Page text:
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If we agreed a pact with UKIP, we would own their pain - and their problems

By Paul Goodman
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A UKIP-related story has made a splash this morning.  Here's another that can easily be imagined on the front page of the Guardian or the Independent, before being highlighted the whole day long on the BBC, from Today to Newsnight.  Maggie Chapman, a UKIP election agent, has tweeted what supporters might call light-hearted observations, and opponents - plus a very large number of people who are neither - would call racist jokes.  "EastEnders is just so unrealistic," one of them reads.  "A Paki family planning to actually go home."  There are more, including one playing on the verbal similarity beween Shiite - as in Shiite Muslims - and the swear word for excrement.

My point is not that UKIP is a racist party.  Indeed, the opposite is true: UKIP is not a racist party.  The first two words that describe it on its own google entry are "libertarian, non-racist".  Four of the five people photographed with Nigel Farage on the home page of its website are black.  And if you google "BNP" on the site, up comes an article by the UKIP leader containing the words "BNP membership is not compatible with UKIP membership".  He writes them in the context of dual membership of UKIP and other parties.  "We've always been open to dual membership," he says, adding that he's happy if UKIP members are also Labour or Conservative ones.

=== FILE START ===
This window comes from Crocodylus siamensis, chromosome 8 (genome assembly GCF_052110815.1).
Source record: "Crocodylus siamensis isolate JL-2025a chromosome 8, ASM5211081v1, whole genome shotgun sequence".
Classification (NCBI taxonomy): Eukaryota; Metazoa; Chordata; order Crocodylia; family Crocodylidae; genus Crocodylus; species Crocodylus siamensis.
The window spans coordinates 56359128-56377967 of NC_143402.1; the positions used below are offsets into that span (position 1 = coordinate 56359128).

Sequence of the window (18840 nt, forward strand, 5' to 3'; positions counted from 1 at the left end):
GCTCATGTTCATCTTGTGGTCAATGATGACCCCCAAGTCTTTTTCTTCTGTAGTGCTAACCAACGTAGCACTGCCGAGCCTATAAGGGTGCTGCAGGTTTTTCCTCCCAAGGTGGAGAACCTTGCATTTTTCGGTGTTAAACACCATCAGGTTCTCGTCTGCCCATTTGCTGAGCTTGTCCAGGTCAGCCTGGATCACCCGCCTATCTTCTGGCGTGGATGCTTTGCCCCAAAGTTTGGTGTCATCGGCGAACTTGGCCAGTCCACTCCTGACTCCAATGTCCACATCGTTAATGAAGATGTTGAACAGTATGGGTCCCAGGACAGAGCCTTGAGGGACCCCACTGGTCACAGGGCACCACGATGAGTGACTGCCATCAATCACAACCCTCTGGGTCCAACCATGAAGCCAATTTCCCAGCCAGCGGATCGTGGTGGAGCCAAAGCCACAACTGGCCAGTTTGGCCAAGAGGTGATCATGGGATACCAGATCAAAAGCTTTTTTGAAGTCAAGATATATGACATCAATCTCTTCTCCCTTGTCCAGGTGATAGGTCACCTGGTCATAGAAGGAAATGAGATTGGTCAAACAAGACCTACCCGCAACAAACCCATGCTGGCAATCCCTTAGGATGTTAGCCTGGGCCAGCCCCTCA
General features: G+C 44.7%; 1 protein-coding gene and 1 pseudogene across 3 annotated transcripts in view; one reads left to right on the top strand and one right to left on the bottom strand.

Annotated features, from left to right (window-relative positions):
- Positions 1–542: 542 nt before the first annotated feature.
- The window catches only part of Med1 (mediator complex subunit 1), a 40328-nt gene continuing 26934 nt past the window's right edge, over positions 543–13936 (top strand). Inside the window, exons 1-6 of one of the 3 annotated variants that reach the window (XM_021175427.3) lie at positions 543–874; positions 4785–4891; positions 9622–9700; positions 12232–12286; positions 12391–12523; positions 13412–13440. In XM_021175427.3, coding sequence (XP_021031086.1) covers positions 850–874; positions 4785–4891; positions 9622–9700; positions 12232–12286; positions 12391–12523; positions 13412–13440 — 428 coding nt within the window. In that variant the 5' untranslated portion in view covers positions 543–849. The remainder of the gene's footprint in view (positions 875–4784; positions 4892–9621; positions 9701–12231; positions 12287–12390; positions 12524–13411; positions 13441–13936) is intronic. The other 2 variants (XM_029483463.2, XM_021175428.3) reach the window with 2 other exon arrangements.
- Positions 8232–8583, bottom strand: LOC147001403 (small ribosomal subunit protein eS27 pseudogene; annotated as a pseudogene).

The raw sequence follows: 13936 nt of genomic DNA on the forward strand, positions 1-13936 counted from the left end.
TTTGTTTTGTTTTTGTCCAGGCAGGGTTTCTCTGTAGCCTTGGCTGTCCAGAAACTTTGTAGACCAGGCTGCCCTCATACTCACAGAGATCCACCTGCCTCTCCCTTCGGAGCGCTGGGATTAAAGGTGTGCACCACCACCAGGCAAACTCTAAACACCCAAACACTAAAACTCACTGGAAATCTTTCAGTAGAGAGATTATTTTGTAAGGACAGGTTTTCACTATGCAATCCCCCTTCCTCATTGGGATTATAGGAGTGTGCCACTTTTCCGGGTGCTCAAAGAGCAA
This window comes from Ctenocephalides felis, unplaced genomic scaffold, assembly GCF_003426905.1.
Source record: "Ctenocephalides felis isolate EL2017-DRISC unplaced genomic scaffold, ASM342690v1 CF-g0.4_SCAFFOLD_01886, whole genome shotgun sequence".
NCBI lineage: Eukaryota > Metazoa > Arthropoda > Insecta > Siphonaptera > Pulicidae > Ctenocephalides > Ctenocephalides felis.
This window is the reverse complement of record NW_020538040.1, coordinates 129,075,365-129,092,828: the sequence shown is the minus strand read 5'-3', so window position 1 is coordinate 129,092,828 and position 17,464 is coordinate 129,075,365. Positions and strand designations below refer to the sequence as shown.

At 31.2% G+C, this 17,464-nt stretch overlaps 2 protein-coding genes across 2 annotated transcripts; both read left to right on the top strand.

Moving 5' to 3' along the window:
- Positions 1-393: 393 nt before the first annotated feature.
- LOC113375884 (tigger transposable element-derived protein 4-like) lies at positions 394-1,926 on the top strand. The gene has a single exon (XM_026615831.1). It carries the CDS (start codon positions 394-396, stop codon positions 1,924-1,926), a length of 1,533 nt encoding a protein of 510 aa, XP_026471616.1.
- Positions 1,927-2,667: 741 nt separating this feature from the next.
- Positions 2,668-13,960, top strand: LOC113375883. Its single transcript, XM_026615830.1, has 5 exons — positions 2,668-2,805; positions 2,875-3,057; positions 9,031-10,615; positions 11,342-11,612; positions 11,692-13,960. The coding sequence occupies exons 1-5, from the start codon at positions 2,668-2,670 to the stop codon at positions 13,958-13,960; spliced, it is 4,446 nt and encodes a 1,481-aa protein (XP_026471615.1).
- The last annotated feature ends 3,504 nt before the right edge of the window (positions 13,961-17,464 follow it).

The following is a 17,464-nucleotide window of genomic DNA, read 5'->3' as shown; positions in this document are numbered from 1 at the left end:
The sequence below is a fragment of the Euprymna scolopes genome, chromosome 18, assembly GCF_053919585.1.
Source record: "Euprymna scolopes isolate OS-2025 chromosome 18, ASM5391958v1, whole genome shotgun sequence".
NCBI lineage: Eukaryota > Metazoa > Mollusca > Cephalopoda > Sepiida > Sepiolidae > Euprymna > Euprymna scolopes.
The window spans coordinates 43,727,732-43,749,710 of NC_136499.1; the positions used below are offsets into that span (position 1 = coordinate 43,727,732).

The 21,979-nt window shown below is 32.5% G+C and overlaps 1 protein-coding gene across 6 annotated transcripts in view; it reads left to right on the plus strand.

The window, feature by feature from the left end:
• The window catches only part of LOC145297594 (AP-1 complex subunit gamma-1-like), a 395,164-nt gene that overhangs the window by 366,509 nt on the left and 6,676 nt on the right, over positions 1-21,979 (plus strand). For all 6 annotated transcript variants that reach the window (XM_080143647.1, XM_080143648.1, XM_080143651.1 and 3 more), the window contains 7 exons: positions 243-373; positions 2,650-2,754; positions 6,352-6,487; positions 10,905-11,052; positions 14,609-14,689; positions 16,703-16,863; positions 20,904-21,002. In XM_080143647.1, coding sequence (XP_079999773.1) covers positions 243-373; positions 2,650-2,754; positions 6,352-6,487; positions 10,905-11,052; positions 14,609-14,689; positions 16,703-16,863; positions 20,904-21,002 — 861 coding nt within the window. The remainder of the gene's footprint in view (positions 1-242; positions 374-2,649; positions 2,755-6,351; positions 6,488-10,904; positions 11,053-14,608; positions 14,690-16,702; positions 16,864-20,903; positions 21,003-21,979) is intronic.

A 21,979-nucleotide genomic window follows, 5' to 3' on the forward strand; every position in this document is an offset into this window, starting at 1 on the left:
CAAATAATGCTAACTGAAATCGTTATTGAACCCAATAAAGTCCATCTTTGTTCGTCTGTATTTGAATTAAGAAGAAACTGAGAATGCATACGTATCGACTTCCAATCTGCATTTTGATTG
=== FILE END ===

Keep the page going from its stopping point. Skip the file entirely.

Why is this?  The answer is obvious, and I'm afraid that it's necessary to use some cliches to explain it.  UKIP is happy to draw members from what most people would call its left - from the two biggest parties - and to make it as easy as possible for them to sign up.  "Joining us is an easy thing to do," Mr Farage is saying to Tory members disgruntled with David Cameron's position on the EU or gay marriage or grammar schools: "Look, you don't even have to leave the party you've been a member of for so long - you're welcome here anyway."

So why, then, the BNP bar?  Because Mr Farage and the UKIP leadership, sitting as it does to the right of the Conservatives, is nervous of political activists who sit to the right of their own party. (I apologise again for using the cliche as a form of shorthand.)  As I say, UKIP isn't a racist party, but it does have, at least potentially, a racist problem - which takes us back to the Chapman tweets.  This is bound to be so in a party that lives where it does on the political spectrum, and Mr Farage and co are smart to be wise to it.

Readers will wonder why I am dwelling on those tweets and not on the horrifying, Orwellian and infinitely serious story in today's Daily Telegraph.  The reason is that I want to make a point more original than the ritual condemnation of the Airstrip One behaviour of Rotherham Council.  It is that the prospect of a pact with UKIP, and perhaps a merger, is usually probed in a very narrow way - in other words, in terms of what it would perhaps mean for Britain's policy towards the EU, and how voters express a view on it at the ballot box.

Indeed, it is so narrow as to be blinkered - or, to use another image from the senses, emotionally tone-deaf.  The Chapman tweets and the Rotherham horror should remind us that a Conservative-UKIP pact would associate the two parties with each other in the minds of voters - just as two people are associated after they co-habit.  Voters would get into the habit of lumping them together.  The Rotherham couple would in effect be our members.  But we would also own Mrs Chapman and her tweets.  Are we sure we've thought through all the consequences?


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